Ben is taking a well-deserved day off today ...

Ben is taking a well-deserved day off today ...

Ben is taking a well-deserved day off today, so we're reaching into the archives for today's #BenInNature update presented by our friends at Carter Bank & Trust! The following post was originally published on July 16, 2020.

Yesterday we looked at common milkweed (Asclepias syriaca). Today, let's look at a critter that you're likely to find living on milkweed: Tetraopes tetrophthalmus, the red milkweed beetle!

Both the genus name and species name of this beetle mean "four eyes," which comes from an unusual feature of this beetle: their antennae are positioned so far forward on their heads that the base of the antennae bisect the beetle's eyes, giving it the appearance of four eyes!

Just like monarch butterfly caterpillars, red milkweed beetles use the toxic glycosides that are present in their host plant to protect themselves from predators. By eating milkweed, these beetles are able to make themselves taste terrible to predators. These beetles have another unusual defense: when they're startled, they make a shrill squeaking noise. Adorably enough, they're also said to make a purring noise when they're interacting with other milkweed beetles!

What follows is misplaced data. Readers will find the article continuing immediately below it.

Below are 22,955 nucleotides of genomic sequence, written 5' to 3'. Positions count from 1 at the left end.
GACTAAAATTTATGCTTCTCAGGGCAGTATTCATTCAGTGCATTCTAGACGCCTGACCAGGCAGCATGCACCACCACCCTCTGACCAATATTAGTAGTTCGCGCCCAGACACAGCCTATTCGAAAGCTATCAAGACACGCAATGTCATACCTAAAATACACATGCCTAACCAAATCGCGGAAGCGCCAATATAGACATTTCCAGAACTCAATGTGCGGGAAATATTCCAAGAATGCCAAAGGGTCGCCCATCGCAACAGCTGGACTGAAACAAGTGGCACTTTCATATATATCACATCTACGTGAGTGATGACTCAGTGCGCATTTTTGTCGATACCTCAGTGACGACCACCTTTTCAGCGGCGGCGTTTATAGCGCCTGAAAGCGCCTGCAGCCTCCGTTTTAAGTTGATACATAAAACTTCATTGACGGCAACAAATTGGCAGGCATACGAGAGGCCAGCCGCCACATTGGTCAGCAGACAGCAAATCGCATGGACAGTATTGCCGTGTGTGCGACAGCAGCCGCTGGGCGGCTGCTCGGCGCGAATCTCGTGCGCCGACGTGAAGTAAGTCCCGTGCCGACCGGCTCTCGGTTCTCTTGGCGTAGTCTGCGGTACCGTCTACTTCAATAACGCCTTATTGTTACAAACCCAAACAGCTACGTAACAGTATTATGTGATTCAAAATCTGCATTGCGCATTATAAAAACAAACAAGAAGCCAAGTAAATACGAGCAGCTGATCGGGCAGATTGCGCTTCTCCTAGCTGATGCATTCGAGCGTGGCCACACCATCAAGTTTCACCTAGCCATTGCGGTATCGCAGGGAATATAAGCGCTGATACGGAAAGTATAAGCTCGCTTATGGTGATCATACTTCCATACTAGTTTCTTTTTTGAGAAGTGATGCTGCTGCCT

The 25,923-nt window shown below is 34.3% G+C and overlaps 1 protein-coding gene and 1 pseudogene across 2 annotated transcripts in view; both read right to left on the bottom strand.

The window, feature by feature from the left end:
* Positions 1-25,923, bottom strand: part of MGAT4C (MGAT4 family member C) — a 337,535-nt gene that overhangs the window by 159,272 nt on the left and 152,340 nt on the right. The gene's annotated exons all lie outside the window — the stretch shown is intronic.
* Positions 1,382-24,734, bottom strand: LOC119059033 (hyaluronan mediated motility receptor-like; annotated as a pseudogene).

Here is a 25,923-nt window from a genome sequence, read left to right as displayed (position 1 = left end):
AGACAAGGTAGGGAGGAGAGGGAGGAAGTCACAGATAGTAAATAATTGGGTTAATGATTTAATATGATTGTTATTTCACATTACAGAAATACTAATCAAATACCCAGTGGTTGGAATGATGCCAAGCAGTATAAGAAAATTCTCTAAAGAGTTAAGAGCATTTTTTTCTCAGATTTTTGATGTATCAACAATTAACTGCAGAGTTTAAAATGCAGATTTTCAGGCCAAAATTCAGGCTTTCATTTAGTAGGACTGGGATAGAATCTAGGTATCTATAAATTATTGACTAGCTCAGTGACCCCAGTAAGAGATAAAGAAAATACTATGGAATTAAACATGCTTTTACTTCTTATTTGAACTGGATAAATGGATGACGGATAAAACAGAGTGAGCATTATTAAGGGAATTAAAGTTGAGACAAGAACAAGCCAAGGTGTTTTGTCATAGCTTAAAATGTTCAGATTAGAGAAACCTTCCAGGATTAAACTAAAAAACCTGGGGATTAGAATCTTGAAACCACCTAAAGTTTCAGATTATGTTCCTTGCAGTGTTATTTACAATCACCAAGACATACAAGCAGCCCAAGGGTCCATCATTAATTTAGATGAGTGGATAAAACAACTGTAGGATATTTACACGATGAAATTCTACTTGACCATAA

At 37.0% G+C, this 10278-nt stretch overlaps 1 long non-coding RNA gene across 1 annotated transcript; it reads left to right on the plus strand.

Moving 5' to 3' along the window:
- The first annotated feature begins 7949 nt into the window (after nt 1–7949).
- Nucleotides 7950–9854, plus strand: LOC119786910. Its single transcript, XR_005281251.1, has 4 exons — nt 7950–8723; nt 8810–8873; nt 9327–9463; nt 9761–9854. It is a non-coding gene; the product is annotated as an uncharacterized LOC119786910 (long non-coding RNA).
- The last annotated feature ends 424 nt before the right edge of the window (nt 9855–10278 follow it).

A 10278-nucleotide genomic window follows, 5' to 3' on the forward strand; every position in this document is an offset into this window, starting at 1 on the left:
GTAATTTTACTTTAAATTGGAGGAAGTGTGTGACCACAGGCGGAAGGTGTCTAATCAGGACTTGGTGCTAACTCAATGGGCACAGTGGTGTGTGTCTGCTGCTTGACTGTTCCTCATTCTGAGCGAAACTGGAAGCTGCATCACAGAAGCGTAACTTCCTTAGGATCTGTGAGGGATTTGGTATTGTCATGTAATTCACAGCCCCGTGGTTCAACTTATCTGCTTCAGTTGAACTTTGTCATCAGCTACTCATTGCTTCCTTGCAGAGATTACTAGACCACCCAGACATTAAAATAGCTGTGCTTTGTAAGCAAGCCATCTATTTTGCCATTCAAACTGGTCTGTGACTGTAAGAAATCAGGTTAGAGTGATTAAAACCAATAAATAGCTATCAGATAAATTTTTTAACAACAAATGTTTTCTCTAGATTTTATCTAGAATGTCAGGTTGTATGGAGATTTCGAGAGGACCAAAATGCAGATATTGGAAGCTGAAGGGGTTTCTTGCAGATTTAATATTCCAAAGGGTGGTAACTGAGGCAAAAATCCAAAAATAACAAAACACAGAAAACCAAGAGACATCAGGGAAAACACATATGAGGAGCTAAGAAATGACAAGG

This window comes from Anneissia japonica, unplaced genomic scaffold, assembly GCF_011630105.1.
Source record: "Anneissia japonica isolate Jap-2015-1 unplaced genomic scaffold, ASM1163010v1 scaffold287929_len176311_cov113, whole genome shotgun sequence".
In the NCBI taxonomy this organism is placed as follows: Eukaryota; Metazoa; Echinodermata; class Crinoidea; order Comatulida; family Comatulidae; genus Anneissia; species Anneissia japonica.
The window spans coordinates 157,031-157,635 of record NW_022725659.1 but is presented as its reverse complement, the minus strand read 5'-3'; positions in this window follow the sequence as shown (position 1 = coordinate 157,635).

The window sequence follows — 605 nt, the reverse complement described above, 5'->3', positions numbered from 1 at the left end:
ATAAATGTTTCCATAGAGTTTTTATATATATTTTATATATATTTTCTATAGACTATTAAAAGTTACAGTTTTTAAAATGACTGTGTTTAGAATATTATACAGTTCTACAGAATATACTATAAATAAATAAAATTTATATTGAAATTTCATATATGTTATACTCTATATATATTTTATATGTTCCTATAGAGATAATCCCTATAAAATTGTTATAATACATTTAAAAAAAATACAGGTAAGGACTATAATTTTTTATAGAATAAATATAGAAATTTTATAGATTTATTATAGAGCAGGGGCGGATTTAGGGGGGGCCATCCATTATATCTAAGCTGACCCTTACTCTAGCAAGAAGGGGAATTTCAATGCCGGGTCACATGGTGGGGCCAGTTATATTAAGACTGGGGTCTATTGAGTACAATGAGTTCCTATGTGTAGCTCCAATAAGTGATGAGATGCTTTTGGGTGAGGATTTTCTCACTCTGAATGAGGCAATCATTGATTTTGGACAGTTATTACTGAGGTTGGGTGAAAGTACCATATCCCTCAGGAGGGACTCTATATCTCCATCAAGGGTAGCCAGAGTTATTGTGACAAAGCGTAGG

If you'd like to hear a purring, squeaking beetle yourself, they're not terribly hard to find right now. Just look for a patch of milkweed and poke around a bit. With their bright aposematic coloration, these beetles are pretty easy to spot!

ABOUT #BenInNature
Social distancing can be difficult, but it presents a great opportunity to become reacquainted with nature. In this series of posts, Administrator of Science Ben Williams ventures outdoors to record a snapshot of the unique sights that can be found in the natural world. New updates are posted Monday - Friday, with previous posts highlighted on the weekends. This series of posts is made possible thanks to the support of VMNH Corporate Partner Carter Bank & Trust (

If you discover something in nature that you would like help identifying, be sure to message us right here on Facebook with a picture (please include location and date of picture) and we'll have our experts help you identify it!

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